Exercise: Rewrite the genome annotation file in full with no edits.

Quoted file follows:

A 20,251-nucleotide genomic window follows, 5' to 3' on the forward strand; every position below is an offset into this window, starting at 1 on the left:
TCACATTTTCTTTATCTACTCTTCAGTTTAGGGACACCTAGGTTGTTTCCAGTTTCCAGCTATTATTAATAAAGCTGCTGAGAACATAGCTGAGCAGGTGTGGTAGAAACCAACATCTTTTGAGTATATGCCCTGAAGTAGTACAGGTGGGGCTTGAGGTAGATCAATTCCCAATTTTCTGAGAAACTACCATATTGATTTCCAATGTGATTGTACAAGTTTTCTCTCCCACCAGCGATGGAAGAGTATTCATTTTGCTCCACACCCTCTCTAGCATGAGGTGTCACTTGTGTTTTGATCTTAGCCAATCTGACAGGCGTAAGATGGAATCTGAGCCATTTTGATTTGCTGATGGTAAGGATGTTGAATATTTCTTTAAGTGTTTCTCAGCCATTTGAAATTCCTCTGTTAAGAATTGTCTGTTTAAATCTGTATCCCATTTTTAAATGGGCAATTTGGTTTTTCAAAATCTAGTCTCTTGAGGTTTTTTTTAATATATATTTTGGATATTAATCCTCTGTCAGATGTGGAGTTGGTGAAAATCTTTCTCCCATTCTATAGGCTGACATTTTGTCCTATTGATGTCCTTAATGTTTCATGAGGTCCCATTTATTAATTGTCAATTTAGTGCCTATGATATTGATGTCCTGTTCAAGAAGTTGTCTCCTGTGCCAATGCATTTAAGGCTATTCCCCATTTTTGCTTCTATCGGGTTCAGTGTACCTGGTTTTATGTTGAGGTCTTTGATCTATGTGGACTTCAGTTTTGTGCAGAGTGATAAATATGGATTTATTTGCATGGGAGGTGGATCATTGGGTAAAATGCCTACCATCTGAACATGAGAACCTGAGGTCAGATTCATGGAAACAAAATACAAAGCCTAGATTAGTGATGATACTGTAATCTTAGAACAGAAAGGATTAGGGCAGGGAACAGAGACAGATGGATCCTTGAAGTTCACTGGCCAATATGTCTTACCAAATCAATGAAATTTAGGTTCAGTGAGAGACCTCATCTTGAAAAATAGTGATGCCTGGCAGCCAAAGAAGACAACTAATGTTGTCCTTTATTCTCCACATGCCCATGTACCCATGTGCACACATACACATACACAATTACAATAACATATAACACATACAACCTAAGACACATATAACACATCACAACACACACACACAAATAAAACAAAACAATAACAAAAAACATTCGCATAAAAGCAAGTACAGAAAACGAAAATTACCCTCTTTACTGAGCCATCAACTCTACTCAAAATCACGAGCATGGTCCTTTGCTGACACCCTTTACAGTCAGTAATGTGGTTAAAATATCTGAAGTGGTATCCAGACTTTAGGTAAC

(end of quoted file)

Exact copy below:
A 20,251-nucleotide genomic window follows, 5' to 3' on the forward strand; every position below is an offset into this window, starting at 1 on the left:
TCACATTTTCTTTATCTACTCTTCAGTTTAGGGACACCTAGGTTGTTTCCAGTTTCCAGCTATTATTAATAAAGCTGCTGAGAACATAGCTGAGCAGGTGTGGTAGAAACCAACATCTTTTGAGTATATGCCCTGAAGTAGTACAGGTGGGGCTTGAGGTAGATCAATTCCCAATTTTCTGAGAAACTACCATATTGATTTCCAATGTGATTGTACAAGTTTTCTCTCCCACCAGCGATGGAAGAGTATTCATTTTGCTCCACACCCTCTCTAGCATGAGGTGTCACTTGTGTTTTGATCTTAGCCAATCTGACAGGCGTAAGATGGAATCTGAGCCATTTTGATTTGCTGATGGTAAGGATGTTGAATATTTCTTTAAGTGTTTCTCAGCCATTTGAAATTCCTCTGTTAAGAATTGTCTGTTTAAATCTGTATCCCATTTTTAAATGGGCAATTTGGTTTTTCAAAATCTAGTCTCTTGAGGTTTTTTTTAATATATATTTTGGATATTAATCCTCTGTCAGATGTGGAGTTGGTGAAAATCTTTCTCCCATTCTATAGGCTGACATTTTGTCCTATTGATGTCCTTAATGTTTCATGAGGTCCCATTTATTAATTGTCAATTTAGTGCCTATGATATTGATGTCCTGTTCAAGAAGTTGTCTCCTGTGCCAATGCATTTAAGGCTATTCCCCATTTTTGCTTCTATCGGGTTCAGTGTACCTGGTTTTATGTTGAGGTCTTTGATCTATGTGGACTTCAGTTTTGTGCAGAGTGATAAATATGGATTTATTTGCATGGGAGGTGGATCATTGGGTAAAATGCCTACCATCTGAACATGAGAACCTGAGGTCAGATTCATGGAAACAAAATACAAAGCCTAGATTAGTGATGATACTGTAATCTTAGAACAGAAAGGATTAGGGCAGGGAACAGAGACAGATGGATCCTTGAAGTTCACTGGCCAATATGTCTTACCAAATCAATGAAATTTAGGTTCAGTGAGAGACCTCATCTTGAAAAATAGTGATGCCTGGCAGCCAAAGAAGACAACTAATGTTGTCCTTTATTCTCCACATGCCCATGTACCCATGTGCACACATACACATACACAATTACAATAACATATAACACATACAACCTAAGACACATATAACACATCACAACACACACACACAAATAAAACAAAACAATAACAAAAAACATTCGCATAAAAGCAAGTACAGAAAACGAAAATTACCCTCTTTACTGAGCCATCAACTCTACTCAAAATCACGAGCATGGTCCTTTGCTGACACCCTTTACAGTCAGTAATGTGGTTAAAATATCTGAAGTGGTATCCAGACTTTAGGTAAC